So how do we try to make it easier? I learned that it is essential to make the parent feel welcome. Treat them as though they are an invited guest at your house. If they want to bring an advocate along to a meeting, good for them. The more heads that work together, the more ideas that are developed. I learned that the attitude that we transmit as a school is critical to the success of the meeting. Parents know who the professionals are, it’s not something that has to be repeated over and over. Though everyone may not agree initially, setting up an us versus them situation doesn’t work. If there is hostility on any one’s part, the child loses. It’s so important to keep in mind the purpose of the school working with the parent and vice versa, to make things better for the child. 
   
Parents Voices Must be Heard
I learned that parents need to be acknowledged and their voices have to be heard. I learned to listen and hear what they were saying before I made my points. I learned that I do not know their child the same way they do. I see the child in school and they see their child at home, very different settings and situations. I learned that parents know their child best and I have no right to judge their parenting or tell them what to do. I learned that sharing strategies that worked with other children sometimes spurred them to try things with their own children.
   
Parents in Partnership With the School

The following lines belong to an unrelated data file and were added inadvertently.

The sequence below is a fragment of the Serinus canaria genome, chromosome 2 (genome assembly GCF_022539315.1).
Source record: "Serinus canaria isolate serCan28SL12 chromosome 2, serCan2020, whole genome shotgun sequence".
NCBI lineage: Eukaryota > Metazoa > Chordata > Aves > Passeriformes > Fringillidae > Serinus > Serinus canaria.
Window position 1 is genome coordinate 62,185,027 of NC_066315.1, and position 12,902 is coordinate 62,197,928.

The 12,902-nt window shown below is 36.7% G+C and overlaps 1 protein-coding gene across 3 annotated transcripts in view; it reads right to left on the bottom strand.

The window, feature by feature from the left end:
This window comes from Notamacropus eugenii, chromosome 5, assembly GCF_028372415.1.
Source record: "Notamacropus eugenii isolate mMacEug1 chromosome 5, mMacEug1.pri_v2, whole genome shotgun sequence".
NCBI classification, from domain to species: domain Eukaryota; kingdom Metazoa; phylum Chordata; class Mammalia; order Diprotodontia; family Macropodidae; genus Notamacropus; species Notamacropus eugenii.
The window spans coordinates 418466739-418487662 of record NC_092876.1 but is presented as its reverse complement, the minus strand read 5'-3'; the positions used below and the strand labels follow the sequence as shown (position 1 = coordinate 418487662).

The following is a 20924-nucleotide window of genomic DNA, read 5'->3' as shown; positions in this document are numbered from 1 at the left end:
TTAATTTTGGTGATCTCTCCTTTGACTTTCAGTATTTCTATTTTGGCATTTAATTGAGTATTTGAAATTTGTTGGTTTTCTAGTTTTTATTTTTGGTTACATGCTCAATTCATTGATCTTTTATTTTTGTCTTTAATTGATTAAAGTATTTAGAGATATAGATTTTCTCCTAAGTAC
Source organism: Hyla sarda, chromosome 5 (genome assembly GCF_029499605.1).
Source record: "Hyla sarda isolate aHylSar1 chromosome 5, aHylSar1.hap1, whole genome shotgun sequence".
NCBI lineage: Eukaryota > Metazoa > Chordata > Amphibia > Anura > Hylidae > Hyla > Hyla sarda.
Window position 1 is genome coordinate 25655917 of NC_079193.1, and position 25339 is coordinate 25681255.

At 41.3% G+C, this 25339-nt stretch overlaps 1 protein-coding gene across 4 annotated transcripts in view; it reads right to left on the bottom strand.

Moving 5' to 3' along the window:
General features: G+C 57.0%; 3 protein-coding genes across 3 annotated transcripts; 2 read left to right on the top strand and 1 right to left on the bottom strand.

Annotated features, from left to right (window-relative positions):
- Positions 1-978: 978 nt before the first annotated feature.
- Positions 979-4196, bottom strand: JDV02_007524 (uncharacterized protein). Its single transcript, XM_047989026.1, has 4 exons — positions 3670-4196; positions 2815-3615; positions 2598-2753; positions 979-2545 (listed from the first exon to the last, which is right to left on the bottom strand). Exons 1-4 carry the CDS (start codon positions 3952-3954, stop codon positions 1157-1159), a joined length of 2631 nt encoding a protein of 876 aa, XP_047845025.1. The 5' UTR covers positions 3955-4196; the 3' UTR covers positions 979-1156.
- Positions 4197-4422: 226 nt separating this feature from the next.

I learned that it’s critical to develop relationships that work so the child can be supported. There have to be healthy, productive, respectful conversations with agreeing to disagree, in order to get to the most important outcome, assisting the child to thrive academically and socially.
  
 After reading his article it is clear to me that Ron Clark is concerned about teacher bashing. I am too. I feel that teachers get blamed for so many things that are not within their control.I feel that often teachers are not valued for the hard work and effort that they consistently put into their profession. It’s not an easy field to be in and I truly understand why some teachers and administrators leave. It’s unfortunate that we lose some of our best and brightest educators but not everyone can get past the obstacles that are thrown their way.
 
 I know that Ron Clark has strong ideas. His accomplishments with his students are admirable and have received well deserved national recognition. So why bash parents? Hasn’t Mr. Clark learned that parents’ can be strong allies to further the needs of the school community? Hasn’t he learned that they can advocate for things that he can’t ask for? Hasn’t Mr. Clark learned that it’s a different game when working with parents? It seems to me that he wants what he wants and that’s that. But that’s not the way to do business with parents. There has to be mutual respect, ongoing dialogue,  give and take, and planning together to support the child in school and at home. Learn, Mr, Clark, that being didactic and teacher directed is not the way to go.
 
For a parent’s perspective, please read A Letter to Ron Clark: What Parents Really Want to Tell Teachers http://t.co/evcEFx3 via @SpecialEdAdvice.
Categories: Parents, Practical Ideas

A Long Overdue Letter to My Son as You Begin Your Fourth Year of Teaching

August 26, 2011 Leave a comment

Matthew,

 I felt there were things that I wanted to say to you and the letter format worked best for me. So I did what good teachers do, borrowed an idea.(from you!)